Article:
2012-08-30 / Church


(Life Lessons from Hospice Patients)

I’ve Always Been a Jumper-in-er

Bob had been an active, energetic man all his life. His work ethic is amazing, and he seems to know how to do almost everything. He loves helping others. He’s the kind of guy we’d be thrilled to have as a next door neighbor.

Twelve years ago, Bob had a heart attack. That began a series of events that led to a slow decline. On a good day, Bob can walk – slowly - around his small house before having to plop into a chair, put on his oxygen, and rest. On a bad day, he can barely stand up.

Adjusting to this new, unpredictable life has been a massive challenge.

“I flat hate it,” Bob said one day. “I can’t stand this. I know if I want to stay around, my best chance is to take it easy. But that kind of taking it easy is not living – not for me.”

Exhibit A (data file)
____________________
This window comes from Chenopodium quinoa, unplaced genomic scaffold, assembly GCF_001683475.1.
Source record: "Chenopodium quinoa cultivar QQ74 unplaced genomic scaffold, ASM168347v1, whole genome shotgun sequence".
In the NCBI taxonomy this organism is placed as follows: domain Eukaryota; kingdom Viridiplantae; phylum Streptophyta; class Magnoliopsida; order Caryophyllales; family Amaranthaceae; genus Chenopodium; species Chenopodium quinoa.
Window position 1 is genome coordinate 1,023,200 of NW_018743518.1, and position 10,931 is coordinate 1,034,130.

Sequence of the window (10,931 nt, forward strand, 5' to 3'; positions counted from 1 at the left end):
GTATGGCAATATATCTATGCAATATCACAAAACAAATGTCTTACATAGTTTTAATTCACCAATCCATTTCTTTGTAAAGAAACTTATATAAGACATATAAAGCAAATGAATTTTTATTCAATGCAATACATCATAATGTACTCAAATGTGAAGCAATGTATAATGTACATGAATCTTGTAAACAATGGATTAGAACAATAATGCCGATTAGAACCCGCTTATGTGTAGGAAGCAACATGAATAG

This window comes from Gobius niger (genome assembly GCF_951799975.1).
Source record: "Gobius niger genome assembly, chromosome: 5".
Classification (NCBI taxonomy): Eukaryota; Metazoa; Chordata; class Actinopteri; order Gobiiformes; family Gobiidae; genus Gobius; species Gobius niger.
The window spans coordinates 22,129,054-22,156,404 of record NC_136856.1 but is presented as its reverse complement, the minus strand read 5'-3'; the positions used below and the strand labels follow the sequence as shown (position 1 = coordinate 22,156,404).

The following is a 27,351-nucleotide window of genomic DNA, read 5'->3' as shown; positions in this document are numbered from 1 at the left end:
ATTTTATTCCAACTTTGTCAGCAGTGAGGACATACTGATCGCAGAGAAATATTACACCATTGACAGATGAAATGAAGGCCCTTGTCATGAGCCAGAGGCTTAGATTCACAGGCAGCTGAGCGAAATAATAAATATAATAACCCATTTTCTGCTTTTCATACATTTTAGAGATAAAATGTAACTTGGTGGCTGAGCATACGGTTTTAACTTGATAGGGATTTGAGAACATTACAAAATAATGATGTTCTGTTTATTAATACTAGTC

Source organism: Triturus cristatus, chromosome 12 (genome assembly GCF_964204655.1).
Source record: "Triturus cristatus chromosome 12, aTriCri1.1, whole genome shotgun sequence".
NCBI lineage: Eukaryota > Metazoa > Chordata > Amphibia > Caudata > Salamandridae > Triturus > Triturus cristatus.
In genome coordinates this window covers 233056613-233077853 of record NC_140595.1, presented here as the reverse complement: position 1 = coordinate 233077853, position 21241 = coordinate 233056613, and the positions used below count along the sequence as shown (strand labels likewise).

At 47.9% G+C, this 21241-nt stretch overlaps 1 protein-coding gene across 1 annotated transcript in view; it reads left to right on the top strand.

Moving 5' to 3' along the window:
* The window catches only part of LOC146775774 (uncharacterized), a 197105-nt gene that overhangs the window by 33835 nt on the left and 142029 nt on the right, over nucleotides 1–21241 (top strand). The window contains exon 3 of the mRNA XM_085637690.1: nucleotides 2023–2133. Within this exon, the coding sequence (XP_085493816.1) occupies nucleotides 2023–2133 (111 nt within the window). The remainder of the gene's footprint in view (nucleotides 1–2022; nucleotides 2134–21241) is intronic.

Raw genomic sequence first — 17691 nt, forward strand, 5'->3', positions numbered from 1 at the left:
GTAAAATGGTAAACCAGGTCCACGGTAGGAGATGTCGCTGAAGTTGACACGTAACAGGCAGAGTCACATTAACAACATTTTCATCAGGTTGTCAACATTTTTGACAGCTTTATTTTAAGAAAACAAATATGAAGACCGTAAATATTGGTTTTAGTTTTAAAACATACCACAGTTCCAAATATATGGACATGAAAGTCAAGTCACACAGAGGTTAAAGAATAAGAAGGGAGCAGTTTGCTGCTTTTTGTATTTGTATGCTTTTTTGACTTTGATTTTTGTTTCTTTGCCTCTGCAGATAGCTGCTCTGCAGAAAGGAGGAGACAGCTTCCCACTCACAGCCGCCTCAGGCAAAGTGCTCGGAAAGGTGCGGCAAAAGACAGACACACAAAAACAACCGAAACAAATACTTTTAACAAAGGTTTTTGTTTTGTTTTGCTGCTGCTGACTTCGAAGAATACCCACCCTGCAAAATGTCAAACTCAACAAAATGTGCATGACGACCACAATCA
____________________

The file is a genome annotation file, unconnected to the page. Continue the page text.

“When things get tough, there are those who jump in to help,” he continued. “I’ve always been a Jumper-in-er. The worst part about this is not being able to help anymore.”

All of us know someone like Bob. They’re always ready to help. You may not see them much, but when trouble strikes they materialize out of nowhere. They don’t want recognition. They don’t make it about them. They just quietly help.

Interacting with Bob humbles and inspires me. I want to be a Jumper-in-er too.

Let’s thank a Jumper-in-er today.

Gary Roe is the Chaplain of Southern Care Hospice and is Minister at First Baptist Church in Lexington

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